Sorry Chris Hansen, but a new study reveals that much of what people "know" or report about social networks and sexual predators is, well, just wrong.
"The study, published in the February/March issue of the Journal American Psychologist and titled, “Online ‘Predators’ and Their Victims: Myths, Realities and Implications for Prevention,” was based on three surveys: two of teen Internet users, and one involving hundreds of interviews with law enforcement officials. The results reveal that “the stereotype of the Internet ‘predator’ who uses trickery and violence to assault children is largely inaccurate.”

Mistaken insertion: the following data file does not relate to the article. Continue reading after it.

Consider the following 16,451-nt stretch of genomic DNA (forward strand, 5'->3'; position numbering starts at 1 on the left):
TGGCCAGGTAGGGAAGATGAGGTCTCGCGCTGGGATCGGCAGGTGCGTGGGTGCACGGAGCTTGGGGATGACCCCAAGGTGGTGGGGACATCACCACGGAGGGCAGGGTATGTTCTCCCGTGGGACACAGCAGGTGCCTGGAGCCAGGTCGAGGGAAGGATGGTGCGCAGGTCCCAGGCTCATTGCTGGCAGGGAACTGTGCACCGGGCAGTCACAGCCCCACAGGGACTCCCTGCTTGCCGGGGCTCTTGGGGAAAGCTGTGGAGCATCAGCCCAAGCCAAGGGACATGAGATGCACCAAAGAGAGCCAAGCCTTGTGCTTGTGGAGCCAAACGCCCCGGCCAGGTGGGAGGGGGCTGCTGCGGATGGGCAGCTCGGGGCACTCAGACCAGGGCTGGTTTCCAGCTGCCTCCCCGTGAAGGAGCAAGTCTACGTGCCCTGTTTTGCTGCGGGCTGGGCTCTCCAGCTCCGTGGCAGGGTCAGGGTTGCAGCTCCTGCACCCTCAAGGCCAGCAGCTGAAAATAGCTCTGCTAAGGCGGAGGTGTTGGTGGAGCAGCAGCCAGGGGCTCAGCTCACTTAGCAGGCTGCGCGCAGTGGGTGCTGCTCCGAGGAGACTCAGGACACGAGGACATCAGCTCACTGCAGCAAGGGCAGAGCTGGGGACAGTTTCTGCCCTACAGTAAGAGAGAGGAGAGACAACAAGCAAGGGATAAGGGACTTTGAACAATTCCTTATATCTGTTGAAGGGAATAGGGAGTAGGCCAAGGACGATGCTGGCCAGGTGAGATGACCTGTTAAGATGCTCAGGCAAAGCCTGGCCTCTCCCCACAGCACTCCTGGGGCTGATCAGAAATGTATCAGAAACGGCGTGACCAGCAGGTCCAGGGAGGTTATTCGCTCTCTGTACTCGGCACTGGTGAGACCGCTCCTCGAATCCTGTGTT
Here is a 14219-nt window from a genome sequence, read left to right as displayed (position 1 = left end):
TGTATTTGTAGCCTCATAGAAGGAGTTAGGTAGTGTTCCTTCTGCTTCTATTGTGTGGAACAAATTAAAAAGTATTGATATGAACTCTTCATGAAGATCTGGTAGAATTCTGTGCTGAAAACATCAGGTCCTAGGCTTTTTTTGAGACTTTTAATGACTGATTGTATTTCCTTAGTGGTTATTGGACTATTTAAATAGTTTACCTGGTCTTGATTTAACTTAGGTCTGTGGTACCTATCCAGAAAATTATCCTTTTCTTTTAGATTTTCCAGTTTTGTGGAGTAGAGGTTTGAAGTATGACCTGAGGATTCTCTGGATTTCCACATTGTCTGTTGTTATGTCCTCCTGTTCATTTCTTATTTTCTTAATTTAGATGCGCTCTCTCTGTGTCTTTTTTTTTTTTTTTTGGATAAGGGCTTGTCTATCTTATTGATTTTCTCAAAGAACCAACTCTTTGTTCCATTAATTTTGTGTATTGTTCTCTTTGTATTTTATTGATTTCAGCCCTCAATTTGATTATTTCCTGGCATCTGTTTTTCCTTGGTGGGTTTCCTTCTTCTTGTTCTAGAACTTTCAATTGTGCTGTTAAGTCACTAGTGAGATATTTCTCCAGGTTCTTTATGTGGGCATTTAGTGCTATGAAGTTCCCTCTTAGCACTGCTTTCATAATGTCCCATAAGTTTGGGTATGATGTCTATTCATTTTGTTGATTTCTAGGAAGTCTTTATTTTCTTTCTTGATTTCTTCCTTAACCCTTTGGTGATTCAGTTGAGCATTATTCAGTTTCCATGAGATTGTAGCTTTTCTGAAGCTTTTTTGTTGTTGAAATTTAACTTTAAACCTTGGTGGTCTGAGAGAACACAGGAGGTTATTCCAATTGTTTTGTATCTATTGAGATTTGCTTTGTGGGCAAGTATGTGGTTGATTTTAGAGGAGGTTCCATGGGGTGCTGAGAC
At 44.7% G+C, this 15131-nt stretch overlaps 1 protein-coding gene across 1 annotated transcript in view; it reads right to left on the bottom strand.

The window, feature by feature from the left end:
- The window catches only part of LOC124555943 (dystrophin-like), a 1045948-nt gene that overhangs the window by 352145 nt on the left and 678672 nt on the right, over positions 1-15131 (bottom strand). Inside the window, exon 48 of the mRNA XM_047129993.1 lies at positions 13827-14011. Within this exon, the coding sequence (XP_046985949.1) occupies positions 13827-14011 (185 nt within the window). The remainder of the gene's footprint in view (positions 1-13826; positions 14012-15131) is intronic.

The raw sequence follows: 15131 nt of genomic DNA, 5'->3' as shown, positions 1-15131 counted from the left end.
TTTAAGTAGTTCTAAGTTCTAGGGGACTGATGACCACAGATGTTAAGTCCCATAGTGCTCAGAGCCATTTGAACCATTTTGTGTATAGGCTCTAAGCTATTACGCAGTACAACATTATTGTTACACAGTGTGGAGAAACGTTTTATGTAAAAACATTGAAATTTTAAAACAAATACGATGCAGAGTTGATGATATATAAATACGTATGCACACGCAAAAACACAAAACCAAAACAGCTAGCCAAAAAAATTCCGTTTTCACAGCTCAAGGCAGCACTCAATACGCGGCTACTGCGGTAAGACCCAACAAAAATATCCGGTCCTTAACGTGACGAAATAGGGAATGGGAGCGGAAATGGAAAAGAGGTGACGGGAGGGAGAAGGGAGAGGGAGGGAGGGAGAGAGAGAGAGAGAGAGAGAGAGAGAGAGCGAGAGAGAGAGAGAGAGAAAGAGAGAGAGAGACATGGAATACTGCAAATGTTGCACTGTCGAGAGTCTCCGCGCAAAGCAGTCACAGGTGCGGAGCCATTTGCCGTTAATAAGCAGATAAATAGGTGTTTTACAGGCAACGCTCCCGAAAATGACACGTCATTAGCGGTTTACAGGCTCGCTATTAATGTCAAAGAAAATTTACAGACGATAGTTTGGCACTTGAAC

Much of the public’s concern comes from fear-mongering journalism. While TV shows like NBC’s “To Catch a Predator” and the “Today Show” gain high ratings scaring parents into thinking that threats to children lurk around every corner and abound on the Web, the reality is quite the opposite."
I don’t have all the answers on web safety, but I do know that all of us--parents, teachers, and educators--need to take a rational, measured approach on the issue.
the same time, we need work on educating students to be more aware of
the potential hazards and implications of disclosing too much personal
information on social networking sites like MySpace and Facebook.